On 6 August the Privacy Commissioner wrote to Google (found here) stating:

Dear Mr Flynn

Google Street View Wi-Fi Collection

I refer to Google’s advice, received on 27 July 2012, informing the Office of the Australian Information Commissioner (OAIC) that Google has identified more payload data collected by Google’s Street View vehicles in Australia.

The payload data was collected from unsecured WiFi networks by Google in 2010. The OAIC conducted an investigation into the collection of the payload data under s 40(2) the Privacy Act 1988 (Cth). After that investigation Google advised our Office that in March 2011 all payload data was destroyed. I understand from your letter that Google has now discovered additional disks containing payload data. You also advise that Google intends to destroy the additional disks unless I require a different course of action.

National Privacy Principle 4.2 requires that an organisation must take reasonable steps to destroy or permanently de-identify personal information if it is no longer needed for any purpose for which the information may be used or disclosed under NPP2.

I do not require Google to retain the additional payload data and, unless there is a lawful purpose for its retention, Google should immediately destroy the data. Once this has occurred I would like confirmation from an independent third party that the data has been destroyed.  Further, I would also request that Google undertakes an audit to ensure that no other disks containing this data exist, and to advise me once this audit is completed.

I would add that I am concerned that the existence of these additional disks has come to light, particularly as Google had advised that the data was destroyed. Organisations that retain personal information that is no longer required could leave individuals at risk should it be misused.

I appreciate your advising me of this matter, and look forward to confirmation that the data has been destroyed.

Yours sincerely


Timothy Pilgrim
Privacy Commissioner

6 August 2012

On 9 October 2012 the Australian reported Privacy Commissioner slams Google for Street View backtrack stating:

THE federal privacy commissioner has slammed Google after it took back promises it had destroyed WiFi data its Street View cars collected improperly.

Privacy Commissioner Timothy Pilgrim today revealed that the search giant had discovered yet more disks containing data collected in Australia and New Zealand despite giving written assurances the data had been destroyed in August.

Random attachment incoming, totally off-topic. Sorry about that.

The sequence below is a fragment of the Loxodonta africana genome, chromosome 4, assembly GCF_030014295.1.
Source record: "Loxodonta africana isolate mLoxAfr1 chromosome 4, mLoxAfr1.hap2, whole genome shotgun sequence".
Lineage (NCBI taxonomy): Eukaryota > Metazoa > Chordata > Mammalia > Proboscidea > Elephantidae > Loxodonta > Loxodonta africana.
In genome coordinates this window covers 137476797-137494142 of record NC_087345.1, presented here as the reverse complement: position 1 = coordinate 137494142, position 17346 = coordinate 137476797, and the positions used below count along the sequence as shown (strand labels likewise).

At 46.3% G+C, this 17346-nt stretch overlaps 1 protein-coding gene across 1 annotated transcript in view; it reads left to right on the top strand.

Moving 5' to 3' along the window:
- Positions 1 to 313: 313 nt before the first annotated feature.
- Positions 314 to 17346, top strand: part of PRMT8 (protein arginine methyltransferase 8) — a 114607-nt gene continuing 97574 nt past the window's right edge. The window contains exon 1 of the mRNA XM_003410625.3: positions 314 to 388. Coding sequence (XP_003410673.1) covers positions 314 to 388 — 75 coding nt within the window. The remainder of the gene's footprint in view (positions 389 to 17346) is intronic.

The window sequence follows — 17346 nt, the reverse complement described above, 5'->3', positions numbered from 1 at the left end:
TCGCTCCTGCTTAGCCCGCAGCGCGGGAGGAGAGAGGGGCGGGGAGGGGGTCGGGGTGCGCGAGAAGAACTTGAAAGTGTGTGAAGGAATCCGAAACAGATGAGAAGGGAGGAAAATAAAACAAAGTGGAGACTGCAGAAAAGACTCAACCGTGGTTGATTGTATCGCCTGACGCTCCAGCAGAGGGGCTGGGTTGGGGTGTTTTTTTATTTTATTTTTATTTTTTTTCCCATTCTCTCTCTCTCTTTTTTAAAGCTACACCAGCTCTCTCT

Mr Pilgrim expressed concerns that Google was letting the WiFi data fall through the cracks in its auditing processes.

“I remain concerned that this data still exists given that Google previously confirmed that all data relating to this issue had been destroyed. I have advised Google that it is important that there is no further Street View WiFi data in Google’s possession requiring destruction,” Mr Pilgrim said in a statement.

“I have asked Google for further information about their audit process to allow me to better understand the steps taken during the review of their disk inventory.”

It was the second time in as many months that Google had admitted not meeting promises to destroy the data.

In July, Google told Britain’s Information Commission Office that it still held portions of the private data it collected in Britain, breaching an undertaking it made to that regulator in November 2010.

At the time, Google also contacted the Office of the Australian Information Commission. That prompted Mr Pilgrim to direct Google to destroy the data and conduct an audit to ensure that there were no remaining disks.

That audit uncovered two more disks, Mr Pilgrim said today.

In 2010 Google collected the WiFi data in 30 countries using vehicles specially fitted with cameras and antennas as part of its Street View digital mapping exercise.

Some of the data included emails and other private information collected from unsecured wireless networks.

In May 2010 Google gave written undertakings to Mr Pilgrim’s predecessor, Karen Kurtis, to apologise to Australians for collecting the data and to consult the commissioner’s office before conducting similar exercises.

Again the Privacy Commissioner chooses not to go to the Federal Court and seek injunctive relief.  Surely this is a case which begs for assertive action.  Unfortunately privacy enforcement has not been strong in Australia. Even more unfortunately Google is not a company that has a culture that values privacy as a core right.